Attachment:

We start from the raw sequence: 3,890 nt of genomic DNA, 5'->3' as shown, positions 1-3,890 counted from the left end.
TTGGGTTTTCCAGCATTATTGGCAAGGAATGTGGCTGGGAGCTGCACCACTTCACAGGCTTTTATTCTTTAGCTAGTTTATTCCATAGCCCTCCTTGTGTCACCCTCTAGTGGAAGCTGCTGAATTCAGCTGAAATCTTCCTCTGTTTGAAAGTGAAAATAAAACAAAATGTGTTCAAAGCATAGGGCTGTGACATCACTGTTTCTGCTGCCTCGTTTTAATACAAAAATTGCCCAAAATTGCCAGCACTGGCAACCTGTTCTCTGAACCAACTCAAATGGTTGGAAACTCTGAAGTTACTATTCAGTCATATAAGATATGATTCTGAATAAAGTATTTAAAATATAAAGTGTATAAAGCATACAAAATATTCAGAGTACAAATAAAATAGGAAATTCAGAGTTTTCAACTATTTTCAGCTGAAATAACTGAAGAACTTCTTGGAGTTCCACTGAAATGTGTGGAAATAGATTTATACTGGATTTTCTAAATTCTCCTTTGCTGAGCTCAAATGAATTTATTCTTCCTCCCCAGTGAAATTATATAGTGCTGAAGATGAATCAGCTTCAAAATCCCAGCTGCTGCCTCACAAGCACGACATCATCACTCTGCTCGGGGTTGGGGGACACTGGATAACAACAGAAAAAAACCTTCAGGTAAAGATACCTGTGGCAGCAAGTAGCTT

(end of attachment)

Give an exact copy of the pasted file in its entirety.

We start from the raw sequence: 3,890 nt of genomic DNA, 5'->3' as shown, positions 1-3,890 counted from the left end.
TTGGGTTTTCCAGCATTATTGGCAAGGAATGTGGCTGGGAGCTGCACCACTTCACAGGCTTTTATTCTTTAGCTAGTTTATTCCATAGCCCTCCTTGTGTCACCCTCTAGTGGAAGCTGCTGAATTCAGCTGAAATCTTCCTCTGTTTGAAAGTGAAAATAAAACAAAATGTGTTCAAAGCATAGGGCTGTGACATCACTGTTTCTGCTGCCTCGTTTTAATACAAAAATTGCCCAAAATTGCCAGCACTGGCAACCTGTTCTCTGAACCAACTCAAATGGTTGGAAACTCTGAAGTTACTATTCAGTCATATAAGATATGATTCTGAATAAAGTATTTAAAATATAAAGTGTATAAAGCATACAAAATATTCAGAGTACAAATAAAATAGGAAATTCAGAGTTTTCAACTATTTTCAGCTGAAATAACTGAAGAACTTCTTGGAGTTCCACTGAAATGTGTGGAAATAGATTTATACTGGATTTTCTAAATTCTCCTTTGCTGAGCTCAAATGAATTTATTCTTCCTCCCCAGTGAAATTATATAGTGCTGAAGATGAATCAGCTTCAAAATCCCAGCTGCTGCCTCACAAGCACGACATCATCACTCTGCTCGGGGTTGGGGGACACTGGATAACAACAGAAAAAAACCTTCAGGTAAAGATACCTGTGGCAGCAAGTAGCTT